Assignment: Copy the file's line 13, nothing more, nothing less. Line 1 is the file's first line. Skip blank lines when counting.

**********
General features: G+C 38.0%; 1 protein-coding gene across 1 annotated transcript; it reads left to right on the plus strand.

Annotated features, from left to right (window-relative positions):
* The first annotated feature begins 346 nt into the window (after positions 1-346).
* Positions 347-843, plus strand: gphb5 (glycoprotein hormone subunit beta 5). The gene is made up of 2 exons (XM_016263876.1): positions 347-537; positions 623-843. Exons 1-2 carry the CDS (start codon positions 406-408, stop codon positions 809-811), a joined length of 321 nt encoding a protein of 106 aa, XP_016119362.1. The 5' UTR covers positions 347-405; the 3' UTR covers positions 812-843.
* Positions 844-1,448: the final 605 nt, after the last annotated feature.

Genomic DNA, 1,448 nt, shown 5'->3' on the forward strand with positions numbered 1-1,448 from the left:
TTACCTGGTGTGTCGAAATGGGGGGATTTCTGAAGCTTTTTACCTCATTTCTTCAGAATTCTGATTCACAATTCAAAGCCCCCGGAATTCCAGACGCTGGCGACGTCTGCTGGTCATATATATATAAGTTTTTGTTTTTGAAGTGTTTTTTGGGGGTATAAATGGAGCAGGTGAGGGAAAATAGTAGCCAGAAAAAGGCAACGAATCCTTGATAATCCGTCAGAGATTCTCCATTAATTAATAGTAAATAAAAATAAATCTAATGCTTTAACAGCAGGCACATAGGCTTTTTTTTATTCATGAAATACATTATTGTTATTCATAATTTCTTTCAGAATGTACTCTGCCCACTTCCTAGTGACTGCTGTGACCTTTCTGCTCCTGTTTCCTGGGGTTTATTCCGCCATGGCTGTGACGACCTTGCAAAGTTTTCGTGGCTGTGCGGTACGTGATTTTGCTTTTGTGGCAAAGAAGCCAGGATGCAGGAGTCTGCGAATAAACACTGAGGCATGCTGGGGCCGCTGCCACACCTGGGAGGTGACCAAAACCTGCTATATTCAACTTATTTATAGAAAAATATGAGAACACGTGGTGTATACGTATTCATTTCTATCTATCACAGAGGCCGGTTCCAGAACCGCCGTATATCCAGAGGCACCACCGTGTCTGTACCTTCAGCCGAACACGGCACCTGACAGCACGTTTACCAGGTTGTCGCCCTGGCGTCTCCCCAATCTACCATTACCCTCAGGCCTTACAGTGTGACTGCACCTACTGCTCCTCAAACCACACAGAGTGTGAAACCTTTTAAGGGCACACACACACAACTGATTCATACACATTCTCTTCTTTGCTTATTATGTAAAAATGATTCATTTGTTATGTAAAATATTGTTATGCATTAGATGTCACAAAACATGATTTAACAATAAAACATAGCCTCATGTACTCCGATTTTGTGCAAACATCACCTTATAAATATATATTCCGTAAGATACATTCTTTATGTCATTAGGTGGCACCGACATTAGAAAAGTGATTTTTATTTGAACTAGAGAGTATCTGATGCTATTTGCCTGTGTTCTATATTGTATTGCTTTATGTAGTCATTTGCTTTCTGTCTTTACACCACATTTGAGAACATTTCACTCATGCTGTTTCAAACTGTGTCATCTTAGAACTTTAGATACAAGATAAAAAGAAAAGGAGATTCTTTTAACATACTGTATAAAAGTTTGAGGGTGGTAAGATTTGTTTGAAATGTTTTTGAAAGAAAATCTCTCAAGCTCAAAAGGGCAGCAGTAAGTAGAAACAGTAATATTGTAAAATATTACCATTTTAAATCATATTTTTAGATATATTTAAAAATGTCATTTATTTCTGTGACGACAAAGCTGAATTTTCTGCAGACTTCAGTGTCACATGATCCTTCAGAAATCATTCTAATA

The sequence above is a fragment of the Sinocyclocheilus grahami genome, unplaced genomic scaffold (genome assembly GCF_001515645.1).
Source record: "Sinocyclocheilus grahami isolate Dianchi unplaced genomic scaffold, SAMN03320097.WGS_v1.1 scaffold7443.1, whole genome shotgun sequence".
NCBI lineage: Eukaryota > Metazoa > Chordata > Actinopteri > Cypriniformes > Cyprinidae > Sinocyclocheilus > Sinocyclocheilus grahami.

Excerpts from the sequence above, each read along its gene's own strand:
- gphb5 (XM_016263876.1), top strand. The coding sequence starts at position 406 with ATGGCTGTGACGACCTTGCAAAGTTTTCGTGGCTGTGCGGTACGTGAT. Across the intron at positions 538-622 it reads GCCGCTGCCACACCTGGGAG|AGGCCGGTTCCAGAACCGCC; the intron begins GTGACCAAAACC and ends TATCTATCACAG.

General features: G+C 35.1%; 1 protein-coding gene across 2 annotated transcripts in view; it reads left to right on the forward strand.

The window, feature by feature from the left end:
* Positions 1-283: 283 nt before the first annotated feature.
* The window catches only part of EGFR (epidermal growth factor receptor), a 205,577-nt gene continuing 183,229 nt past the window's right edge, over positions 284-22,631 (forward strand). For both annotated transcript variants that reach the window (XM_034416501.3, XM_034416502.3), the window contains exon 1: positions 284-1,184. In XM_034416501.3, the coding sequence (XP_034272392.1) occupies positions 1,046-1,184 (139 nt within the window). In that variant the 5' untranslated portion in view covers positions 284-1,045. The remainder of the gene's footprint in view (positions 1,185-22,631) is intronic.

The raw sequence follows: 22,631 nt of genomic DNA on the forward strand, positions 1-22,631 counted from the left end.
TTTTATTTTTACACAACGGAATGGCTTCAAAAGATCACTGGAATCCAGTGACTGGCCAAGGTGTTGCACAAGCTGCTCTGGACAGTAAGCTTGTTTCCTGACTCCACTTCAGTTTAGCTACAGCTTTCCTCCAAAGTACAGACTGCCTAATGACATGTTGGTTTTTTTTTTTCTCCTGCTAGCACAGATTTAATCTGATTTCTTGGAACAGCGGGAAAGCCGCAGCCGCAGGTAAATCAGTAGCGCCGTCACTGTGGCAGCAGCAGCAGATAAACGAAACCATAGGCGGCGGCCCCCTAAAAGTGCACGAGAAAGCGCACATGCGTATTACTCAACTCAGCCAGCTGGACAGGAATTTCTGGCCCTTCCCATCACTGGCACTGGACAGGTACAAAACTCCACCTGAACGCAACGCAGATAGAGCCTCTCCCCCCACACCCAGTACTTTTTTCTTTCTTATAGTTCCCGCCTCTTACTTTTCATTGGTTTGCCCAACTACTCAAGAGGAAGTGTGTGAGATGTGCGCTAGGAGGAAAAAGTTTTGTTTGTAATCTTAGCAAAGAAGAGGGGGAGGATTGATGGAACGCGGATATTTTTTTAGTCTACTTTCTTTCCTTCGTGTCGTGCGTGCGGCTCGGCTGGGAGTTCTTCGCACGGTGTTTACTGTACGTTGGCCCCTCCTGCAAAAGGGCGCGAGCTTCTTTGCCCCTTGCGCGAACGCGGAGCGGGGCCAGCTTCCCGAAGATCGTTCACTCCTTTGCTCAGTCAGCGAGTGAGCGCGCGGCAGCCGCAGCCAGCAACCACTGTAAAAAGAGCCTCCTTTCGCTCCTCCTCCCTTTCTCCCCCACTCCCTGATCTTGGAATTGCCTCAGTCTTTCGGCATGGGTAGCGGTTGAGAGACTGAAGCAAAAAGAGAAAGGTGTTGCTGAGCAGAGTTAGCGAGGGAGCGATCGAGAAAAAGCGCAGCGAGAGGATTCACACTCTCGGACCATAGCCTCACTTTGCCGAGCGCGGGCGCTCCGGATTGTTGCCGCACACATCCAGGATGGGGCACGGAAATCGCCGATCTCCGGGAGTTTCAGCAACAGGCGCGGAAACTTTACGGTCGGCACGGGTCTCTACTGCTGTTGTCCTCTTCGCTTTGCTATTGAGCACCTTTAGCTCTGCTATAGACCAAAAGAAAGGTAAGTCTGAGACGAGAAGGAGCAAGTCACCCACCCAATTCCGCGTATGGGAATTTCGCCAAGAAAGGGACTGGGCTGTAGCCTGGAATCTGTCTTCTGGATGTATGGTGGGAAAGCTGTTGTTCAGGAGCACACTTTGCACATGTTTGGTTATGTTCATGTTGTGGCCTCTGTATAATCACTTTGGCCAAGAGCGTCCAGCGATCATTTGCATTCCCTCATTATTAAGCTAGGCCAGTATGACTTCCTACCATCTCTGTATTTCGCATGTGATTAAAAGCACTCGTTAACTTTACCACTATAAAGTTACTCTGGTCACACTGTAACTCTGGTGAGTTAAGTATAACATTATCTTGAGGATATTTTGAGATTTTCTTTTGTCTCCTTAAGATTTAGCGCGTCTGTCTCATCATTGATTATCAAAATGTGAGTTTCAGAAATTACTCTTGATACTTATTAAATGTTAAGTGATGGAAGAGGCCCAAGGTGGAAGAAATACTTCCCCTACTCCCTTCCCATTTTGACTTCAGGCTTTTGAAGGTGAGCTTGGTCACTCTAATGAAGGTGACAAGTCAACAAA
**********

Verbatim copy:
General features: G+C 35.1%; 1 protein-coding gene across 2 annotated transcripts in view; it reads left to right on the forward strand.